What a Racket

Are personal coaches really necessary on tour? And if they are, why can't they coach when players need them most?
January 31, 2005

Is there a more peculiar livelihood than coaching a professional tennis player? You spend 30 weeks a year on the road and while away innumerable hours improving mechanics on a practice court, fashioning strategy in a hotel lobby, discussing opponents in the backseat of a courtesy car. Then, at the moment of truth, when the match begins, you sit in the stands, sunglasses wrapped around your face, and watch as impassively as possible lest you violate tennis's strict rules against ... coaching.

Perhaps because the term tennis coach is so oxymoronic and the job's duties are so ill-defined, its practitioners span an impossibly wide range--from dignified former champions like José Higueras (onetime coach of Jim Courier), who can hit with the best of his charges, to irrepressible stage fathers like Yuri Sharapov (coach of Maria Sharapova), who couldn't beat a decent club player. There's Darren Cahill, Andre Agassi's coach, who meticulously scouts opponents and possesses an encyclopedic knowledge of every player his client might face. There's also Oracene Williams, coach of her daughters Venus and Serena, who admits that tennis often bores her. Time and again the Williams sisters have shown up for early-round matches not knowing whether their opponents were right- or lefthanded, yet under Oracene's tutelage they've won many of their combined 10 Grand Slam titles.

Throughout his laureled 2004 season, Roger Federer didn't even have a coach. Striking a blow for self-sufficiency, he relied on his own instincts for strategy, preparation and self-correction. His match record going it alone: 74--6. "I found," he says, "that I like being my own boss." Given Federer's success, you might think that tennis coaches are imperiled--that a player needs a coach the way Agassi needs a hair stylist. But you'd be wrong.

As the Australian Open kicked off last week in Melbourne, it was clear that coaches have never held more prestige. Even the most marginal qualifiers arrived with coaches in tow. And an army of top-flight players, led by Andy Roddick, showed up with new high-priced aides-de-camp, convinced that "having a second set of ears and eyes," as Roddick puts it, is indispensable.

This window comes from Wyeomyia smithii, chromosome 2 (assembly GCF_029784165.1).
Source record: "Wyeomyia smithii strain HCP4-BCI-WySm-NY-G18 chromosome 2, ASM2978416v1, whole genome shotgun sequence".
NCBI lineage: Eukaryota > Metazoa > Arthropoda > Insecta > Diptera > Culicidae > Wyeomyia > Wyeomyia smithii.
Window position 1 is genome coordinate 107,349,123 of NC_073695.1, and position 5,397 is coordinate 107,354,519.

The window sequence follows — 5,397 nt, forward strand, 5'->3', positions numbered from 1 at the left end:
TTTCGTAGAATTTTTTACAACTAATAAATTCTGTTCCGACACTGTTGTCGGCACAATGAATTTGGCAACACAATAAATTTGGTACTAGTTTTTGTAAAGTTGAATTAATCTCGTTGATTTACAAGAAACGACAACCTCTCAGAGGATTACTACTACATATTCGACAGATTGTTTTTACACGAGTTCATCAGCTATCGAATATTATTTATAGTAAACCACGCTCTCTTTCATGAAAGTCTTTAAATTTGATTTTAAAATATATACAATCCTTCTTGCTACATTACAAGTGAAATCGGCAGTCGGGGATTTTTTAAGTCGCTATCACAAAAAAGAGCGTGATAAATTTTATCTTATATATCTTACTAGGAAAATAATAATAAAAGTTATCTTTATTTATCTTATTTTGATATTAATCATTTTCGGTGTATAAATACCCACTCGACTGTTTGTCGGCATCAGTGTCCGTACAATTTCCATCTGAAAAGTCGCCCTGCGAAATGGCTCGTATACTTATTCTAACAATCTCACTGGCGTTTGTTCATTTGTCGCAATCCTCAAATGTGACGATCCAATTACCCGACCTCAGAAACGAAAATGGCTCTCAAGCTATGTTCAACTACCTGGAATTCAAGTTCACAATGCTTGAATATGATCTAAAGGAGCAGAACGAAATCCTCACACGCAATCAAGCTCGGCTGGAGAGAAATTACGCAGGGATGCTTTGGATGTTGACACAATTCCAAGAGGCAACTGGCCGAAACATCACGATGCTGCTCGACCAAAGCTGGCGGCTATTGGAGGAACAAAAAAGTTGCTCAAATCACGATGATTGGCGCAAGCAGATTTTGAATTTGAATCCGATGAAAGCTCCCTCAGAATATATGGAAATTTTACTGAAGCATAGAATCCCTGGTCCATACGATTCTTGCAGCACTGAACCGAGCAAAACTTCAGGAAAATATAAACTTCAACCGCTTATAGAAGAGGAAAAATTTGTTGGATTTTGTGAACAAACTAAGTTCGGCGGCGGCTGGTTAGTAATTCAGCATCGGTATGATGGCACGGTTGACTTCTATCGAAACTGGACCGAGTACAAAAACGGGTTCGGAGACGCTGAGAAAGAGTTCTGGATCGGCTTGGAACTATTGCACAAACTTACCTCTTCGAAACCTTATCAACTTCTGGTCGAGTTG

"Hiring the right coach is one of the most important moves a player can make," says Roddick, who defenestrated Brad Gilbert last month and immediately replaced him with Dean Goldfine, longtime coach of the recently retired Todd Martin (who now coaches Mardy Fish). "Obviously for scouting and analyzing, but also for just keeping things fresh out here, having a coach is so key."

Even Federer decided to end his solo mission, hiring Tony Roche, the Australian star of the 1960s and '70s who later coached Ivan Lendl and Pat Rafter, to work with him part time. "It's a relief," the world No. 1 said, "that there will be help at times when I want it."

What's more, the absurd constraints on coaches may be coming to an end. For years there have been murmurs about letting players be coached during matches. Earlier this month the women's tour signed an $88 million sponsorship contract with Sony Ericsson. The deal hinged on the WTA's willingness to integrate Sony Ericsson technology into tennis, and there have already been informal discussions about allowing coaches to sit courtside and supplying them with wireless mikes so TV audiences can eavesdrop on their instruction.

"I think fans would love it," says Dee Dutta, Sony Ericsson's global marketing chief. "These coaches have sort of become celebrities in their own right, haven't they?"

TWO COLOR PHOTOSDAVID CALLOW (2) AIDE-DE-CHAMP Sharapova's father helped her win Wimbledon and soar to No. 4 in the world.